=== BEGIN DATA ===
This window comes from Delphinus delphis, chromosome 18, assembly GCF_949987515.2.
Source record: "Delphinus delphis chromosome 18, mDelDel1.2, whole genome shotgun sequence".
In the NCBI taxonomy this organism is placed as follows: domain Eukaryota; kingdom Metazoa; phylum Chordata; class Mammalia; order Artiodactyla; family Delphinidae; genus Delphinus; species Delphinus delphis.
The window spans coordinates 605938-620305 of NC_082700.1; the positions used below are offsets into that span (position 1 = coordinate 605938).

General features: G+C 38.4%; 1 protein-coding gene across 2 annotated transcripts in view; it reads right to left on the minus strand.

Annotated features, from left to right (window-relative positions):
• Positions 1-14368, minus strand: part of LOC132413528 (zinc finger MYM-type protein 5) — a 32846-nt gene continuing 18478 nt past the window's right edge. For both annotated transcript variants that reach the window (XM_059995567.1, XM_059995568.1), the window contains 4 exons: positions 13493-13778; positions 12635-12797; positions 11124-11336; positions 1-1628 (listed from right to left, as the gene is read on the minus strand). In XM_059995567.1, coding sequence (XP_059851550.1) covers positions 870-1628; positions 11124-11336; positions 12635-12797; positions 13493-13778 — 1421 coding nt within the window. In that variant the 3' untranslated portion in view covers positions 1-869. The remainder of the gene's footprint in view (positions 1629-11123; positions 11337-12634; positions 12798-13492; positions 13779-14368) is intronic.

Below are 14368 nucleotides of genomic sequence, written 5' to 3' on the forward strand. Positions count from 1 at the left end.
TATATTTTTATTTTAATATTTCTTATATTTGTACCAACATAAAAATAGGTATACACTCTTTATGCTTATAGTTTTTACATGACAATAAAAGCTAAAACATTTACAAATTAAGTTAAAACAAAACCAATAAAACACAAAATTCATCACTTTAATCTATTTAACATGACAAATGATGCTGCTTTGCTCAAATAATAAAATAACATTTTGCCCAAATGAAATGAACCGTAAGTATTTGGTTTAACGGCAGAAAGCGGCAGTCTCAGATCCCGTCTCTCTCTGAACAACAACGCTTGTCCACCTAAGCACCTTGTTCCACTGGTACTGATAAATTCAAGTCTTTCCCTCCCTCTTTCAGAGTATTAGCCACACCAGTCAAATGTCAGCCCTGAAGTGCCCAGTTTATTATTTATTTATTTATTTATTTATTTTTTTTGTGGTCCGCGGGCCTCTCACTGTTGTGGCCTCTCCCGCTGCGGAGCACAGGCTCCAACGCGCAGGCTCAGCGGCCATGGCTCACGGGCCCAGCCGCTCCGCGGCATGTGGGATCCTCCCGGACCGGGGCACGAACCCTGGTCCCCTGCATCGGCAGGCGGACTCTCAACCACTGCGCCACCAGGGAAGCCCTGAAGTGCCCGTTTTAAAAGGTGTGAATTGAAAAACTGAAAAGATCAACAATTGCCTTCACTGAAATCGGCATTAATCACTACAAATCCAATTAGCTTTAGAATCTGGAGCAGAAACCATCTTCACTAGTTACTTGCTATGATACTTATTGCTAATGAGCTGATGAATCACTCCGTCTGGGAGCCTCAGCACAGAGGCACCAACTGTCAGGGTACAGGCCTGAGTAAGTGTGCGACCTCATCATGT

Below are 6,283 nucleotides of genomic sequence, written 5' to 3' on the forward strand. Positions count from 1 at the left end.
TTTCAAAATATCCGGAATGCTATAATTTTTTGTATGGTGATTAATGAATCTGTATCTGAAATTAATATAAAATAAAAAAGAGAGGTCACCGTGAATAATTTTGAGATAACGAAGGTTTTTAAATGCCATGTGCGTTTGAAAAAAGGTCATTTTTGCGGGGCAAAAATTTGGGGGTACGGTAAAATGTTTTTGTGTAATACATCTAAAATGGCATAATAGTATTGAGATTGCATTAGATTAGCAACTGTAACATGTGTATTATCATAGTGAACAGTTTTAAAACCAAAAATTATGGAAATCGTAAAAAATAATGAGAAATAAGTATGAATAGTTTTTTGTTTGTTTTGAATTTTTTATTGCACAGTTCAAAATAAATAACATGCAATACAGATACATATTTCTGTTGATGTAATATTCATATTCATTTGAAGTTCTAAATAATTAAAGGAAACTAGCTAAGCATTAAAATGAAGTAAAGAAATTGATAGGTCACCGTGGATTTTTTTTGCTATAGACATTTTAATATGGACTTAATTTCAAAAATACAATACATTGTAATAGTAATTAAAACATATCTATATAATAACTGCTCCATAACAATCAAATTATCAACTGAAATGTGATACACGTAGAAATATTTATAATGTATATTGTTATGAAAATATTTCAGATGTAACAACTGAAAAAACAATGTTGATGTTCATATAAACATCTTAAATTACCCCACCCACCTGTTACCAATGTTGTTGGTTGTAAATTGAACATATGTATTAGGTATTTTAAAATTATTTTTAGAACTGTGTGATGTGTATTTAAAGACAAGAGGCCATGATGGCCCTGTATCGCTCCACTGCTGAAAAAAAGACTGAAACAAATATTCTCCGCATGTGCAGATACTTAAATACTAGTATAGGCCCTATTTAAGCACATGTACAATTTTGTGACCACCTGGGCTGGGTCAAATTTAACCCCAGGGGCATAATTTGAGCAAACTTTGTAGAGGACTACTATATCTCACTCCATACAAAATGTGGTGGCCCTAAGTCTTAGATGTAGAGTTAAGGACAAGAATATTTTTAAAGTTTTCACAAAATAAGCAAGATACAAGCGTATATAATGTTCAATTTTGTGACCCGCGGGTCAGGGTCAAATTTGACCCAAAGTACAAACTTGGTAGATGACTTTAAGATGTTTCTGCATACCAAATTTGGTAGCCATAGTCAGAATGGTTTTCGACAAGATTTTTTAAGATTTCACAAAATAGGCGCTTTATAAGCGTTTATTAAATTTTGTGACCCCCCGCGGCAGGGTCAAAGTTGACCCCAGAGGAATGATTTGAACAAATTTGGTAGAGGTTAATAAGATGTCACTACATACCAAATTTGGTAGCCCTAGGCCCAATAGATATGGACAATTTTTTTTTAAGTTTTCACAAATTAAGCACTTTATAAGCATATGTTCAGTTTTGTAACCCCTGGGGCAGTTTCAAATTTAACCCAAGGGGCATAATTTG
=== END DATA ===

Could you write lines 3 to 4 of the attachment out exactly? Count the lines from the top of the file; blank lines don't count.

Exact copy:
In the NCBI taxonomy this organism is placed as follows: domain Eukaryota; kingdom Metazoa; phylum Chordata; class Mammalia; order Artiodactyla; family Delphinidae; genus Delphinus; species Delphinus delphis.
The window spans coordinates 605938-620305 of NC_082700.1; the positions used below are offsets into that span (position 1 = coordinate 605938).